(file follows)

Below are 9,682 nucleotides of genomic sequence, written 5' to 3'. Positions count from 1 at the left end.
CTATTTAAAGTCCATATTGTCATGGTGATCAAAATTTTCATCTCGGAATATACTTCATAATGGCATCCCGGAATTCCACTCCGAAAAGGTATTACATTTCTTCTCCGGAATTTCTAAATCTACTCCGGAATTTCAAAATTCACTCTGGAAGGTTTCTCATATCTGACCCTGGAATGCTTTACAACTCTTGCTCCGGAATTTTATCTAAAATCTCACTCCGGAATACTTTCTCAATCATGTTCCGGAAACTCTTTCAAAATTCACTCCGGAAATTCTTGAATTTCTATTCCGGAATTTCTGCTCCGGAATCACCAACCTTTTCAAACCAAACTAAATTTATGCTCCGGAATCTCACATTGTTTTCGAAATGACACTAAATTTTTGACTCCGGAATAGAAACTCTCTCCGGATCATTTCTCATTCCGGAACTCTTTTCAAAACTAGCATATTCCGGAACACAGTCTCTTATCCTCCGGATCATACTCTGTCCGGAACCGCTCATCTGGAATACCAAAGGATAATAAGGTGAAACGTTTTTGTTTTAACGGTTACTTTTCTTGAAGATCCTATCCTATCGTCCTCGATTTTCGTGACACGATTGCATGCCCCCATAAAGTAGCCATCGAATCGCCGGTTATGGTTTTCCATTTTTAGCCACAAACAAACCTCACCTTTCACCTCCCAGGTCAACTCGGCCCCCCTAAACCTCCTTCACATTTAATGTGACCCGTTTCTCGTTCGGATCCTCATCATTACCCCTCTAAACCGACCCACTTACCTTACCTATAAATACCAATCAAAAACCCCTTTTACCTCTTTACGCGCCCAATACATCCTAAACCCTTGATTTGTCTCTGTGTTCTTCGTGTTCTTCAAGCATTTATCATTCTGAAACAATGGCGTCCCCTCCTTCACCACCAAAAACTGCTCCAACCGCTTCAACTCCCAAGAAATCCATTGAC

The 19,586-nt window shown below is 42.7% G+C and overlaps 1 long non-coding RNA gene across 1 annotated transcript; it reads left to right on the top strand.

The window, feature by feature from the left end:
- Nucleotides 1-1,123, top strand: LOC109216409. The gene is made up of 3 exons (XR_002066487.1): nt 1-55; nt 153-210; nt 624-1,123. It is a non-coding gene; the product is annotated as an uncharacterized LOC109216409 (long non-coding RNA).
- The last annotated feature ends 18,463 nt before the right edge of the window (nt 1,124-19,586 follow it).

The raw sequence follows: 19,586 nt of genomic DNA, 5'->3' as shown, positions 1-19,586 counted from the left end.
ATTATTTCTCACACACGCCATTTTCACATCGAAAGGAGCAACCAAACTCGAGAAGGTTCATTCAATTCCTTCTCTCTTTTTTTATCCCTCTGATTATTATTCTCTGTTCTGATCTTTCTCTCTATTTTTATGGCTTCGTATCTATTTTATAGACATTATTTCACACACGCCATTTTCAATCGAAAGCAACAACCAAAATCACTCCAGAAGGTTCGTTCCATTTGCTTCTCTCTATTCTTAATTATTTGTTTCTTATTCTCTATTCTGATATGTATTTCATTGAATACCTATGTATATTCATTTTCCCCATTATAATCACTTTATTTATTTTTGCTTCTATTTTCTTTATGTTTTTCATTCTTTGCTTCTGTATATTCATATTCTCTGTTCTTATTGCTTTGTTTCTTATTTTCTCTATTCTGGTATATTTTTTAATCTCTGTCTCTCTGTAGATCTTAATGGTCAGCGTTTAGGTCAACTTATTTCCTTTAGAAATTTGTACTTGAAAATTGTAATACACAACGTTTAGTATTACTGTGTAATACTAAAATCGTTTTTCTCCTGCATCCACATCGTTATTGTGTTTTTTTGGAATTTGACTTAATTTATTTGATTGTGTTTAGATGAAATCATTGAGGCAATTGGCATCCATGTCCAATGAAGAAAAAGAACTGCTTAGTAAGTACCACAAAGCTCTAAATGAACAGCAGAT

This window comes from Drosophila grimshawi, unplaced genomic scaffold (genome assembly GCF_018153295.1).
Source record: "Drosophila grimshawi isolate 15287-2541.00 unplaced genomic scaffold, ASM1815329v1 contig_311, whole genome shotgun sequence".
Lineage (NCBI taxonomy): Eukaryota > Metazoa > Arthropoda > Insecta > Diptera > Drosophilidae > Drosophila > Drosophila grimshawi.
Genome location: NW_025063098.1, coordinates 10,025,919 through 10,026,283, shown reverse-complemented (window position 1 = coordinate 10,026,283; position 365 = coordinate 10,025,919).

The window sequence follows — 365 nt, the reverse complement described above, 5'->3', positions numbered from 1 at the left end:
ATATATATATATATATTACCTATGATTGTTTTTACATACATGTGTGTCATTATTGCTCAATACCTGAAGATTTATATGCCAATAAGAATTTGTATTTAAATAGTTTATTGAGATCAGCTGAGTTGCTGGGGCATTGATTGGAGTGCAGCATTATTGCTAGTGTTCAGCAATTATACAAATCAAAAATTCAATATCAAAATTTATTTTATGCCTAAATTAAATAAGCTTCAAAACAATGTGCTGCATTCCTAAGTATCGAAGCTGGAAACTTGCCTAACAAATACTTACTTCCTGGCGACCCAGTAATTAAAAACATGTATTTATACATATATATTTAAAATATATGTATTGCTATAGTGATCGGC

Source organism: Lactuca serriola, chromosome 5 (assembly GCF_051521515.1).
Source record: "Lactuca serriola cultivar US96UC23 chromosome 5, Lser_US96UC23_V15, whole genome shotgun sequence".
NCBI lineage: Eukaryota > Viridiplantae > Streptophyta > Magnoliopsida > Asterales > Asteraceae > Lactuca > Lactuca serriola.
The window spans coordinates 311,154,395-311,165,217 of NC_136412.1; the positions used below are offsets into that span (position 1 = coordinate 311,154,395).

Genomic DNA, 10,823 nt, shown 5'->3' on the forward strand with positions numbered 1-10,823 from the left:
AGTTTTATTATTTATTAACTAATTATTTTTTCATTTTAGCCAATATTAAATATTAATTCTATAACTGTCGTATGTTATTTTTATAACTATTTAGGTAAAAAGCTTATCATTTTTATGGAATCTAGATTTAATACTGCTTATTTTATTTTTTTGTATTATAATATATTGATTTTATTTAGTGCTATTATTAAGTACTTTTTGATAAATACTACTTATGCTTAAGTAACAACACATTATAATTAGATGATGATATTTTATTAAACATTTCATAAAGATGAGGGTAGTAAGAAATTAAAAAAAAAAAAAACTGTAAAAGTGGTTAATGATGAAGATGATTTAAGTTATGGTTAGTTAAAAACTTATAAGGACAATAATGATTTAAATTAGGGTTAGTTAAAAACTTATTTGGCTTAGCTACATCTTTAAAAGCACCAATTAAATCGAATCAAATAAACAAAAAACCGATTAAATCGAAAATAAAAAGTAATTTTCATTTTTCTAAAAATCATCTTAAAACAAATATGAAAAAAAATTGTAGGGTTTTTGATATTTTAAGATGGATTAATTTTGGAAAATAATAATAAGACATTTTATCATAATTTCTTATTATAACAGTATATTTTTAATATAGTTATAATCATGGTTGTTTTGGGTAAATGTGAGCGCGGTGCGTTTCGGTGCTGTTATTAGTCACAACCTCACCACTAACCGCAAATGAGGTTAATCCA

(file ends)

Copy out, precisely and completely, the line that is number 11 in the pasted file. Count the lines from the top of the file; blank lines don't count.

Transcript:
Lineage (NCBI taxonomy): Eukaryota > Metazoa > Arthropoda > Insecta > Diptera > Drosophilidae > Drosophila > Drosophila grimshawi.